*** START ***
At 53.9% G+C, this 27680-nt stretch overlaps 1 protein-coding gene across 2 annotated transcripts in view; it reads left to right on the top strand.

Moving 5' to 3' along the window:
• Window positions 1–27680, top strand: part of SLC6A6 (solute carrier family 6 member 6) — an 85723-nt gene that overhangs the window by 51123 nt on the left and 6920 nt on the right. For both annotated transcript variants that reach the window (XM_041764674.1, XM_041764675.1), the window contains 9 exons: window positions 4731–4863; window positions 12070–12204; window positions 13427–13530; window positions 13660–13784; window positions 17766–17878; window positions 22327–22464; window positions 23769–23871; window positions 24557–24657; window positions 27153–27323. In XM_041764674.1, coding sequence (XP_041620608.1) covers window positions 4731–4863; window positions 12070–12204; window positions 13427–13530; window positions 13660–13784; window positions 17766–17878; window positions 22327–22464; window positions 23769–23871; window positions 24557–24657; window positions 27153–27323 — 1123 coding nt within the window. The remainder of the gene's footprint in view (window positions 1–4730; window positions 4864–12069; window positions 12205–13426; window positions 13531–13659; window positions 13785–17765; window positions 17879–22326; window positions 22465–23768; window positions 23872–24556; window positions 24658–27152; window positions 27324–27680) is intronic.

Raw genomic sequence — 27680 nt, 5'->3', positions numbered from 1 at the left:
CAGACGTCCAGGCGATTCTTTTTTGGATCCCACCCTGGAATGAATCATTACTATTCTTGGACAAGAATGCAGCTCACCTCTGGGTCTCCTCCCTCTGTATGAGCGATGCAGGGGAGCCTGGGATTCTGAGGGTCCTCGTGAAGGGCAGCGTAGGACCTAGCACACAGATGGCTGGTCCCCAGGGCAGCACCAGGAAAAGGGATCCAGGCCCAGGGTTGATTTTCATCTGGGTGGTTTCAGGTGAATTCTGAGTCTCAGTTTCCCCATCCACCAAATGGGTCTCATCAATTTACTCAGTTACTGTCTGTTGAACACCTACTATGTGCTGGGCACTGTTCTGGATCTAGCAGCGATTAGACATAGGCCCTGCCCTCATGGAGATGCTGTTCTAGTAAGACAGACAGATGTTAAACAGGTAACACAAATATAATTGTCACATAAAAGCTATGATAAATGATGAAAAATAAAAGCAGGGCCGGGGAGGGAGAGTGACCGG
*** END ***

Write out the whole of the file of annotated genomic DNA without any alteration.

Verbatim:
At 53.9% G+C, this 27680-nt stretch overlaps 1 protein-coding gene across 2 annotated transcripts in view; it reads left to right on the top strand.

Moving 5' to 3' along the window:
• Window positions 1–27680, top strand: part of SLC6A6 (solute carrier family 6 member 6) — an 85723-nt gene that overhangs the window by 51123 nt on the left and 6920 nt on the right. For both annotated transcript variants that reach the window (XM_041764674.1, XM_041764675.1), the window contains 9 exons: window positions 4731–4863; window positions 12070–12204; window positions 13427–13530; window positions 13660–13784; window positions 17766–17878; window positions 22327–22464; window positions 23769–23871; window positions 24557–24657; window positions 27153–27323. In XM_041764674.1, coding sequence (XP_041620608.1) covers window positions 4731–4863; window positions 12070–12204; window positions 13427–13530; window positions 13660–13784; window positions 17766–17878; window positions 22327–22464; window positions 23769–23871; window positions 24557–24657; window positions 27153–27323 — 1123 coding nt within the window. The remainder of the gene's footprint in view (window positions 1–4730; window positions 4864–12069; window positions 12205–13426; window positions 13531–13659; window positions 13785–17765; window positions 17879–22326; window positions 22465–23768; window positions 23872–24556; window positions 24658–27152; window positions 27324–27680) is intronic.

Raw genomic sequence — 27680 nt, 5'->3', positions numbered from 1 at the left:
CAGACGTCCAGGCGATTCTTTTTTGGATCCCACCCTGGAATGAATCATTACTATTCTTGGACAAGAATGCAGCTCACCTCTGGGTCTCCTCCCTCTGTATGAGCGATGCAGGGGAGCCTGGGATTCTGAGGGTCCTCGTGAAGGGCAGCGTAGGACCTAGCACACAGATGGCTGGTCCCCAGGGCAGCACCAGGAAAAGGGATCCAGGCCCAGGGTTGATTTTCATCTGGGTGGTTTCAGGTGAATTCTGAGTCTCAGTTTCCCCATCCACCAAATGGGTCTCATCAATTTACTCAGTTACTGTCTGTTGAACACCTACTATGTGCTGGGCACTGTTCTGGATCTAGCAGCGATTAGACATAGGCCCTGCCCTCATGGAGATGCTGTTCTAGTAAGACAGACAGATGTTAAACAGGTAACACAAATATAATTGTCACATAAAAGCTATGATAAATGATGAAAAATAAAAGCAGGGCCGGGGAGGGAGAGTGACCGG